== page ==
If you take children on safari it will be an experience they will remember for a lifetime. Not only will they have the chance to see real live game stalking through the African wilds and get to bump around in dusty jeeps but it will give them an appreciation for nature and other cultures. However there are certainly some considerations to keep in mind when planning a safari for the whole family. The age of your children and their ability to withstand some hardships might determine the length of safari you choose, your mode of transport and the kind of accommodation you select.
The lodge safari is without doubt the best option for a comfortable trip. The lodges contain modern conveniences and can be quite luxurious. However some do set a minimum age for children, which is generally about 12 years of age, although in some places this is as old as 16 years. Even then, their inclusion in game viewing maybe left to the discretion of the manager. Contact the lodge before making a booking if you are in any doubt.
Some lodges advertise themselves as family friendly and may have child sitting or other activities on during the day so the kids can stay behind while the parents enjoy themselves. Game drives are usually arranged during the day unless there is a nocturnal activity you wish to see. There could also be a host of other activities like walks or hot air balloon rides available. At night you can settle back to eat dinner right in the reserve, and there is a high possibility more game could pass by in the evening.
When selecting the activities each day you should keep in mind how suitable your child is to that activity. If you want to do a game drive, consider how well your child can sit still and obey the guide’s instructions. Animals are sensitive to smells and noise, and the success of seeing game will depend on how quiet they are.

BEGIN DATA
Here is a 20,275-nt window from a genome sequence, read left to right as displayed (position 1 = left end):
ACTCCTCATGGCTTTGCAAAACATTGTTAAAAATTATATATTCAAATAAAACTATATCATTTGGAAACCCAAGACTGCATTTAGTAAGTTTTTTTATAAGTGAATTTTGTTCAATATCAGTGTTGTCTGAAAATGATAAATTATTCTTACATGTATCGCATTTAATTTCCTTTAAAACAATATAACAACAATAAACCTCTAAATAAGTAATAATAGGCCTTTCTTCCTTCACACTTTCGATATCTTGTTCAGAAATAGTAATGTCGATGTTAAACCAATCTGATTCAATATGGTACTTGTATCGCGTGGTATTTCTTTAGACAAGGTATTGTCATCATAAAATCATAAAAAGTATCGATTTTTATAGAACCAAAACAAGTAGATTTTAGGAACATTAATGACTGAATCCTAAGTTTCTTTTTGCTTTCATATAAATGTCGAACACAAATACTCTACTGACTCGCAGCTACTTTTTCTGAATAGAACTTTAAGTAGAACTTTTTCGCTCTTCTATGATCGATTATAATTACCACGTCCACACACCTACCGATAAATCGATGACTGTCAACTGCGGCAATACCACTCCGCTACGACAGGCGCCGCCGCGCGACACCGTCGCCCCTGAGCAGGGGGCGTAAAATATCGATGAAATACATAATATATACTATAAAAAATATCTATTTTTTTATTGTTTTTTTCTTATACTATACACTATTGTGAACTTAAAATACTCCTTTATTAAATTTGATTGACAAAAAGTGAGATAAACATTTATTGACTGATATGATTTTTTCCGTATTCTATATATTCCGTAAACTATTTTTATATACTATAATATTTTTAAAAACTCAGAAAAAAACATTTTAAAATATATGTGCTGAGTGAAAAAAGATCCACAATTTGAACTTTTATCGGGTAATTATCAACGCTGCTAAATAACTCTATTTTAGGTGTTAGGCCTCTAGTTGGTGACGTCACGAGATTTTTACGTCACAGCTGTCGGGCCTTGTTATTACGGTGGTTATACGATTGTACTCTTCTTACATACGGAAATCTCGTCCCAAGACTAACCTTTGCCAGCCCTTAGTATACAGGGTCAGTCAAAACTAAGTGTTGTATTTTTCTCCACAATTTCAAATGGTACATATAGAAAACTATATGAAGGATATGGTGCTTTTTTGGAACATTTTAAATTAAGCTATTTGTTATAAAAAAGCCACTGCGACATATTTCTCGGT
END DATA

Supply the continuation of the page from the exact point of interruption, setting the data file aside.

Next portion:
Similarly as the best time to see animals is early in the morning, children wishing to go will need to get up early which maybe difficult for some, and parents as well. If you feel your children could handle being moved around from camp to camp each day you might like to choose a mobile safari. There are also options for you to do a self-guided safari rather than take up the tour options.
In any case be aware that each day will involve a lot of time in the sun. Make sure the children have adequate headwear and sun block. Safaris are often very dusty so sunglasses for them, and you, are also a good idea. Similarly make sure you have a lot of water to stay hydrated - do ensure this is bottled water so you avoid stomach bugs.
As the safari will take you some distance from medical treatment make sure you pack whatever medicines you will require during this time. Insect repellent, diarrhea treatments and malaria tablets can be a good idea. Always check with your doctor first about any local health concerns such as malaria or hepatitis that you might need protection from. If you are worried about medical care then you are probably best to select a safari in a malaria free area and/or close to modern conveniences. The options in South Africa probably best cater for this. Children will probably enjoy seeing a variety of wildlife so try to select a game reserve that will offer this. If they have an interest in any particular animal or type of animal then try to actively seek out areas they will find this.
For example if they love gorillas you should head to Uganda to see the mountain apes. Whereas if they want to see elephants, lions and buffalo somewhere like the Kruger National Park in South Africa might be more ideal. Most families tend to select safaris in South Africa because the roads are good, you can rent your own car and there are plenty of small, private wildlife parks with great accommodation. Many of the parks are also malaria-free and you can easily design an itinerary with beach and safari time for variety. Kenya is usually another good option because you can similarly combine a safari in Tsavo National Park with a beach side holiday in Mombasa, just an hour away.
In Tanzania the infrastructure is not as good as South Africa or Kenya, but if you’re a little more adventurous you’ll appreciate the incredible safari experiences available have here. Tanzania is home to the Serengeti and Ngorongoro Crater which are really like the Mecca of the animal viewing areas in Africa. If you feel you’re children need other activities as well, you could combine a safari with beach visits in Zanzibar.
Namibia is another choice. It has malaria-free areas, good coasts and roads, but distances between sights can be significantly longer than other places. While in Botswana the Okavango Delta is an obvious highlight and some game lodges will take children. Many safaris in this region involve a fly in and canoe trips, so they would not suit small children. A range of different activities is usually a sure way of keeping kids interested beyond a day or two. Particularly if they know there are options to canoe, hot air balloon, 4WD, walk, bike or elephant trek.